Robert Burns, Texas AgriLife Extension communications specialist, in his weekly Texas Crop and Weather report writes that many areas in Texas, some of which were under exceptional drought, received drenching rains over the Memorial Day weekend.

He also reports that the rains came slowly and continued over a period of three or more days. Flooding and washouts were minimal as the moisture had time to soak in.

“It was just a wonderful rain,” said Travis Miller, AgriLife Extension agronomist and Texas A&M University soil and crop sciences associate department head, College Station. “It’ll make a tremendous difference for livestock operations. We’ll grow a lot of grass and hay with this. Much of the High Plains just had no moisture for planting. This one event won’t make a crop, but it’ll get them well on the way.”

Parts of the Panhandle, the South Plains and the Rolling Plains received varying amounts, from as little as 0.5 inch to 6 inches.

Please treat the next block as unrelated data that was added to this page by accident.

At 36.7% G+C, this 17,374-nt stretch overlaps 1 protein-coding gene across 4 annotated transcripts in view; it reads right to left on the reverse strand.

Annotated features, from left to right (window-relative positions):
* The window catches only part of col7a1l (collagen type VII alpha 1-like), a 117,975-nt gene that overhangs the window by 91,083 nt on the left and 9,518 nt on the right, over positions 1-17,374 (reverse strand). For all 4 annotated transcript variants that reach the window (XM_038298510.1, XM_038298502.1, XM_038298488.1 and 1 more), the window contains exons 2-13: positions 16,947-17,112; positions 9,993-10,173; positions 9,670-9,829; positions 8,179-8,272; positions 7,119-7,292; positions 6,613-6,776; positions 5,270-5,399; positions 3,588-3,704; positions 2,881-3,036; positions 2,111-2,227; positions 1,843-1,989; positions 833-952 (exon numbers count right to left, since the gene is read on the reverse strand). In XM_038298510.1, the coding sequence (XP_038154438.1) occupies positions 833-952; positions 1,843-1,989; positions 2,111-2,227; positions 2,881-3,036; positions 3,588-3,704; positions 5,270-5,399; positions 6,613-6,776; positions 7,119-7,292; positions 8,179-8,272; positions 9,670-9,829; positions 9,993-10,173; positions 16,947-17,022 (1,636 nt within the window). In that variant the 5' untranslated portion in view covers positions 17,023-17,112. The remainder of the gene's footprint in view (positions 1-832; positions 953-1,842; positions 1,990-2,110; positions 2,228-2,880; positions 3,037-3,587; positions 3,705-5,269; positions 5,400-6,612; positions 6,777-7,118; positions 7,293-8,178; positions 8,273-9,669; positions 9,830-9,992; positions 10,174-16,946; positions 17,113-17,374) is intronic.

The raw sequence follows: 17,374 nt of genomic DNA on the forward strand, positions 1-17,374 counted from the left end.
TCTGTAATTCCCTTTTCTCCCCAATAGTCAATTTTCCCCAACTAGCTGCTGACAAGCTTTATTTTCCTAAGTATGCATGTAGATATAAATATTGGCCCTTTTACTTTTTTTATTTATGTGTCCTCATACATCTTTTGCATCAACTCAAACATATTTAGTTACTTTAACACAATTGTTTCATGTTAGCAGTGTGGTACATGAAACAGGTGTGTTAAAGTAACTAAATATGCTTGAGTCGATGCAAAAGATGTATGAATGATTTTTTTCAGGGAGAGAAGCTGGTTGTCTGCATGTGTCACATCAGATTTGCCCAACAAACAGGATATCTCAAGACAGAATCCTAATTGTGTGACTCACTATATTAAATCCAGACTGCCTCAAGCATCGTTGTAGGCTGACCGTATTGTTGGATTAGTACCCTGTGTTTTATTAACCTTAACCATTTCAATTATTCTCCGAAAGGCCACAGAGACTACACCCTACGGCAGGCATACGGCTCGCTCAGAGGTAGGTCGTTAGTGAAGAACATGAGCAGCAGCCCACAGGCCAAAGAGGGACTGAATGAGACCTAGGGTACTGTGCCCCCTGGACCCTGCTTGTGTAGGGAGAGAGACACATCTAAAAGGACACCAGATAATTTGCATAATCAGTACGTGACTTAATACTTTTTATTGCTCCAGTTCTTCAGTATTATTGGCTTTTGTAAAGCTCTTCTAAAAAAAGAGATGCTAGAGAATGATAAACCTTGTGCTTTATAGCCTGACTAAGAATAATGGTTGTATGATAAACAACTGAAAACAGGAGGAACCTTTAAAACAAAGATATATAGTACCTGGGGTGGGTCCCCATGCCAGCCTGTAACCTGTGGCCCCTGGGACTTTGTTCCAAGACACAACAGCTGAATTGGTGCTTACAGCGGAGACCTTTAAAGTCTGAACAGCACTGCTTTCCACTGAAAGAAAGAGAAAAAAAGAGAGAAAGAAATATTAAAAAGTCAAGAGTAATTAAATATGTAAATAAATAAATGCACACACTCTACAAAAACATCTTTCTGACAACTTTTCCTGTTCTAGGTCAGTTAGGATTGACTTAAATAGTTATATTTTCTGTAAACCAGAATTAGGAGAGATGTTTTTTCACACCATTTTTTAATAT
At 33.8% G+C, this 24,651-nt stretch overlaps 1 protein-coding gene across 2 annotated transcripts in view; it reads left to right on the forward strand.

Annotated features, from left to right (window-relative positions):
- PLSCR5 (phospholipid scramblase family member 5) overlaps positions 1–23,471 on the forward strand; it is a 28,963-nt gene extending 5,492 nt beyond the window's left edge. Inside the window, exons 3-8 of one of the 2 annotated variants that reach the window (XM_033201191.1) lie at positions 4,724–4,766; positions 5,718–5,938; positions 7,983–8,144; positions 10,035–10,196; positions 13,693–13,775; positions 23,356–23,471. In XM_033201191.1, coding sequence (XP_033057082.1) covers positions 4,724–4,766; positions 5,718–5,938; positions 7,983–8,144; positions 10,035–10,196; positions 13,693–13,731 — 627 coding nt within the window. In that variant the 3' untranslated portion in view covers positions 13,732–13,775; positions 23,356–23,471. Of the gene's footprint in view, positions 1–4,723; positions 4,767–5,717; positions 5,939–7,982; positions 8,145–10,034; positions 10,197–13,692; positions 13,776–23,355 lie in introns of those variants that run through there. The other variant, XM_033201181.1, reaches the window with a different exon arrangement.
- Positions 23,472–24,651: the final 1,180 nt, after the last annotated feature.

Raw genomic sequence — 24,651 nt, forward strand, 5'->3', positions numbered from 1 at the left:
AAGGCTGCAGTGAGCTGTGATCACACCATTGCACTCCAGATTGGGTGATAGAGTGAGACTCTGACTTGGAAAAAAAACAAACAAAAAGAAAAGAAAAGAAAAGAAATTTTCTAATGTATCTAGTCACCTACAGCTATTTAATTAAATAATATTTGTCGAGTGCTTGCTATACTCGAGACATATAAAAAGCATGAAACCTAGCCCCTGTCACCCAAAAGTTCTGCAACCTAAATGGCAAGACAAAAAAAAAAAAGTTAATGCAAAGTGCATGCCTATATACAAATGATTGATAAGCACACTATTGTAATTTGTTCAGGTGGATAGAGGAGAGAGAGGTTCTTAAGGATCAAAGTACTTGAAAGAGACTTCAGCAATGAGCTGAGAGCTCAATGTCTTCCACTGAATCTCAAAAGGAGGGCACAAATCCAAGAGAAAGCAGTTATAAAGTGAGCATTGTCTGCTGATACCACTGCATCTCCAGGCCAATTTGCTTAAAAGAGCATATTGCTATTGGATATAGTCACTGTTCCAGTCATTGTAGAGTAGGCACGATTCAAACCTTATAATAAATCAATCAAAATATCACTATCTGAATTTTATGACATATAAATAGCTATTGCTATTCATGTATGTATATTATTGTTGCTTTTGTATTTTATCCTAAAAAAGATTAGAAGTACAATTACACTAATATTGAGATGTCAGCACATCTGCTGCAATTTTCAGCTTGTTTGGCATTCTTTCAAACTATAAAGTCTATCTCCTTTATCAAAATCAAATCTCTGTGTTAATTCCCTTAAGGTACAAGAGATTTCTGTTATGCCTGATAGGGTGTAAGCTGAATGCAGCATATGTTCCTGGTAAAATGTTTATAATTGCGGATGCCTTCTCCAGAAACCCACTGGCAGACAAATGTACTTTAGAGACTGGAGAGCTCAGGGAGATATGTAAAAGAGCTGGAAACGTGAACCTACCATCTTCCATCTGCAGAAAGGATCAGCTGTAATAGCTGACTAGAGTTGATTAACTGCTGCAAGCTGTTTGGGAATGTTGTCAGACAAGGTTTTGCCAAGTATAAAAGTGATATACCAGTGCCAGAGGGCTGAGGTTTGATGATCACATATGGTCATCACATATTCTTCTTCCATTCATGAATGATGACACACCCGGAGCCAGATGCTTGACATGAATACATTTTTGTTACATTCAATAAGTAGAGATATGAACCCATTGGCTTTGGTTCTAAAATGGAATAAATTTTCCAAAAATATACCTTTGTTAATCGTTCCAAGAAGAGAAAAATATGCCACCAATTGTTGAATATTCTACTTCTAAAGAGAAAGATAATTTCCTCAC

Burns reports that West Central Texas and the San Angelo area may have recorded the most rain, 11 inches or more according to some reports.

Burns consulted his counterpart in San Angelo.

“Since the first of the year we had 0.85 inch, the driest in a century,” said Steve Byrns, AgriLife Extension communications specialist, San Angelo. “But since Friday (May 23) at my house, I’ve had almost a foot of rain — including 1.5 inches we received last Monday night. What a blessing!”

Miller said some areas missed out. Only the more western counties in South Texas received rain, about 1.5 inches in some cases. In the Rolling Plains, the western counties got about 4 inches, while the eastern half of the region was largely left dry.

Miller said for areas that did get rain it came at a good time. “There’s still time to plant most crops.”

He said most growers will need more rain during the growing season but some areas with heavy rainfall may have had enough to fill soil profiles, “which will carry crops toward maturity, although more rain will be needed to make a good crop.”